We use cookies to enhance your experience on our website. By continuing to use our website, you are agreeing to our use of cookies. You can change your cookie settings at any time. Find out more

E-book purchase
Choose a subscription

Downloaded copy on your device does not expire. Includes 4 years of Bookshelf Online.


Where applicable, tax will be added to the above price prior to payment.

E-book purchasing help


Of the People

Volume II: Since 1865 with Sources

Fifth Edition

Michael McGerr, Author Camilla Townsend, Karen M. Dunak, Mark Summers, and Jan Ellen Lewis

Publication Date - 15 September 2021

ISBN: 9780197586167

848 pages


Of the People: A History of the United States does more than tell the history of America--of its people and places, of its dealings and ideals. It unfolds the story of American democracy, carefully marking how this country's evolution has been anything but certain, from its complex beginnings to its modern challenges.

The authors see American history as a story "of the people," of their struggles to shape their lives and their land. Their narrative focuses on the social and political lives of people--some famous, some ordinary--revealing the compelling story of America's democracy from an individual perspective, from across the landscapes of diverse communities, and ultimately from within the larger context of the world.

The theme of democracy concentrates attention on the most fundamental concerns of history: people and power. These concerns have been especially relevant as the authors completed revising the book for this new edition. The tumultuous presidential campaign of 2020, one of the most divisive in American history, took place in the midst of a deadly pandemic and culminated in the extraordinary storming of the federal Capitol building in Washington, D.C. in January 2021. Recent history is always a challenge and always subject to revision, but the authors have wanted to show how contemporary struggles over democracy are rooted in the past. Their balanced, inclusive approach makes it more possible for teachers and students to deal with the most controversial events.

New to this Edition

  • Throughout the text the authors have continued to intensify the focus on the environment, diversity, and immigration and to offer coverage of events such as the devastation of Tenochtitlan in the face of smallpox in the sixteenth century, the influenza pandemic of 1918, and the Tulsa Race massacre of 1921 that speak to the contemporary challenges of the United States.
  • Acknowledging the upheavals of recent history, the authors have reorganized and rewritten chapters 29 and 30 to give full coverage to the twenty-first century.
  • New American Portrait, American Landscape, America in the World, and Struggles for Democracy Features: These popular features have been updated with three new American Portraits, seven new American Landscapes, five new America and in the World features, and three new Struggles for Democracy.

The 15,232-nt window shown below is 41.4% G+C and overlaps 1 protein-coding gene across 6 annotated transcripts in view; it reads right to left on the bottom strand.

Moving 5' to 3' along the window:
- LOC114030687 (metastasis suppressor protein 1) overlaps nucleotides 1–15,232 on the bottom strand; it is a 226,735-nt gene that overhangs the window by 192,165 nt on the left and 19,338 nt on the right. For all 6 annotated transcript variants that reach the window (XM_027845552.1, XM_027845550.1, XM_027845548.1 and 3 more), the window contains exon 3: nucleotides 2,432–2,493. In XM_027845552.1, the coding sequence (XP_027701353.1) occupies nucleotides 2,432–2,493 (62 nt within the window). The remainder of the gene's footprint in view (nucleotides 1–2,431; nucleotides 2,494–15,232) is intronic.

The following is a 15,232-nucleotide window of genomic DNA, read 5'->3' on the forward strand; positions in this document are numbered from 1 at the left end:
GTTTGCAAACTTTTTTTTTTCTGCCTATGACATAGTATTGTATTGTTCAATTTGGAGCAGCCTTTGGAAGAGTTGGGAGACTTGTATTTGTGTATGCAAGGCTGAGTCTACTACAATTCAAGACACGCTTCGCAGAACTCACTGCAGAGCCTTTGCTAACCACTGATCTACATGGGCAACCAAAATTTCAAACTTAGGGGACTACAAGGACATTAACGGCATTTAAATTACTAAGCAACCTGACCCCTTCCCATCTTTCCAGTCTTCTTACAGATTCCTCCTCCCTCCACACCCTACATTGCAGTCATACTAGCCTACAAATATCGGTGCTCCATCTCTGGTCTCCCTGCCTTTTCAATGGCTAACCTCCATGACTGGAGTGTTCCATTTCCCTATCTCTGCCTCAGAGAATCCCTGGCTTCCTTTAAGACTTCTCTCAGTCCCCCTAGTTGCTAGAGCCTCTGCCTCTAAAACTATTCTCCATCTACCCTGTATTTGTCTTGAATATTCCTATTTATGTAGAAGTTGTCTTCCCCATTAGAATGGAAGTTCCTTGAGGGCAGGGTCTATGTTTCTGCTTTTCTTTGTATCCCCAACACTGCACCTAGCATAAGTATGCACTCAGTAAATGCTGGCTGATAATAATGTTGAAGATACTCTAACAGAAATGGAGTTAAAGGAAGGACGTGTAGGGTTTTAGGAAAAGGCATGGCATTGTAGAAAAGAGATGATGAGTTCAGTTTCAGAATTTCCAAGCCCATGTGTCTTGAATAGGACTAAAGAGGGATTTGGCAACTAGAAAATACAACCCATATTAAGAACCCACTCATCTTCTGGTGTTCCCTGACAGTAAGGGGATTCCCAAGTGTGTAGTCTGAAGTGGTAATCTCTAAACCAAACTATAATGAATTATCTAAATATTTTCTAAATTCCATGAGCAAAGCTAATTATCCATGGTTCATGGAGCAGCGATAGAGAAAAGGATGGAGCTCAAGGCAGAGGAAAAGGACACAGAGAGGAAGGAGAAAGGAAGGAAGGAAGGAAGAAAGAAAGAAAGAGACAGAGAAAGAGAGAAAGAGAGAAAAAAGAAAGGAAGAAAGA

• All versions of the text now include end-of-chapter primary source documents, both textual and visual, designed to reinforce students' understanding of the material by drawing connections among topics. Nearly all chapters in the fifth edition include at least one new source document.
  • The "Who, What, Where" glossary terms have been significantly revised so that the most essential and fundamental ideas, people, and places are consistently highlighted, and the terms are now boldfaced in the text.
  • Many chapters now include new "Common Thread" focus questions, and new maps have been added to Chapters 25 and 27.
  • Now available in OXFORD INSIGHT. Developed with a foundation in learning science, Oxford Insight enables instructors to deliver a personalized and engaging learning experience that empowers students by actively engaging them in course content. Oxford Insight delivers high quality content within powerful, data-driven courseware designed to optimize student success. Oxford Insight is available separately. To learn more, and to book a demo of Oxford Insight, go to https://oxfordinsight.oup.com/


  • Provides students with a history of the United States that focuses on the evolution of American democracy, people, and power.
  • Exceptionally strong portrayal of political and social history, written in a clear, compelling narrative voice.
  • Each chapter opens with an American Portrait feature, a story of someone whose life in one way or another embodies the basic theme of the pages to follow.
  • Select chapters include an American Landscape feature, a particular place in time where issues of power appeared in especially sharp relief. The new American Landscape features in the fifth edition more explicitly look at American places from an environmental perspective.
  • To underscore the fundamental importance of global relationships, select chapters include a feature on America in the World. Formerly called "America and the World," the subtle change to the name of this feature reflects the greater attention it now gives to topics related to immigration.